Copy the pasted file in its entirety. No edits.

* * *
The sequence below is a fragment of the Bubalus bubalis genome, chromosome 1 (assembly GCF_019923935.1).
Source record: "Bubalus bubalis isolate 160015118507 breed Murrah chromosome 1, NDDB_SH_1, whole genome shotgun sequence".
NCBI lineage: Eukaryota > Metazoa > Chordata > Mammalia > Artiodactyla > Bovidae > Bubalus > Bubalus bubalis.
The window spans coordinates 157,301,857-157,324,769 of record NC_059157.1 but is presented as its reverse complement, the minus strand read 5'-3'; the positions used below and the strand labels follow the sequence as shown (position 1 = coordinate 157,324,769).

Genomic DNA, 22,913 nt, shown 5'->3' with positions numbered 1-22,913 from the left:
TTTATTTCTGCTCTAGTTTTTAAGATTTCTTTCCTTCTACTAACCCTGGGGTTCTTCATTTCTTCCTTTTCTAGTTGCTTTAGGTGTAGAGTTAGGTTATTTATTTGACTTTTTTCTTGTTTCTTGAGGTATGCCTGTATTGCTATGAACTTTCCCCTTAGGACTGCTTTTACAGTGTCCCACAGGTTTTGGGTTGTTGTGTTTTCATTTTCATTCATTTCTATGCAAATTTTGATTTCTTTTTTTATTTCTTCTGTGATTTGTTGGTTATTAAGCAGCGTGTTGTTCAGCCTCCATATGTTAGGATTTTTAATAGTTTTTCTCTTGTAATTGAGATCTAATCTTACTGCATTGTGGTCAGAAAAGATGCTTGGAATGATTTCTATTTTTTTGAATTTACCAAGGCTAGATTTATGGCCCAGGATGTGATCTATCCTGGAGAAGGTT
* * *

The sequence below is a fragment of the Bubalus bubalis genome, chromosome 1 (assembly GCF_019923935.1).
Source record: "Bubalus bubalis isolate 160015118507 breed Murrah chromosome 1, NDDB_SH_1, whole genome shotgun sequence".
NCBI lineage: Eukaryota > Metazoa > Chordata > Mammalia > Artiodactyla > Bovidae > Bubalus > Bubalus bubalis.
The window spans coordinates 157,301,857-157,324,769 of record NC_059157.1 but is presented as its reverse complement, the minus strand read 5'-3'; the positions used below and the strand labels follow the sequence as shown (position 1 = coordinate 157,324,769).

Genomic DNA, 22,913 nt, shown 5'->3' with positions numbered 1-22,913 from the left:
TTTATTTCTGCTCTAGTTTTTAAGATTTCTTTCCTTCTACTAACCCTGGGGTTCTTCATTTCTTCCTTTTCTAGTTGCTTTAGGTGTAGAGTTAGGTTATTTATTTGACTTTTTTCTTGTTTCTTGAGGTATGCCTGTATTGCTATGAACTTTCCCCTTAGGACTGCTTTTACAGTGTCCCACAGGTTTTGGGTTGTTGTGTTTTCATTTTCATTCATTTCTATGCAAATTTTGATTTCTTTTTTTATTTCTTCTGTGATTTGTTGGTTATTAAGCAGCGTGTTGTTCAGCCTCCATATGTTAGGATTTTTAATAGTTTTTCTCTTGTAATTGAGATCTAATCTTACTGCATTGTGGTCAGAAAAGATGCTTGGAATGATTTCTATTTTTTTGAATTTACCAAGGCTAGATTTATGGCCCAGGATGTGATCTATCCTGGAGAAGGTT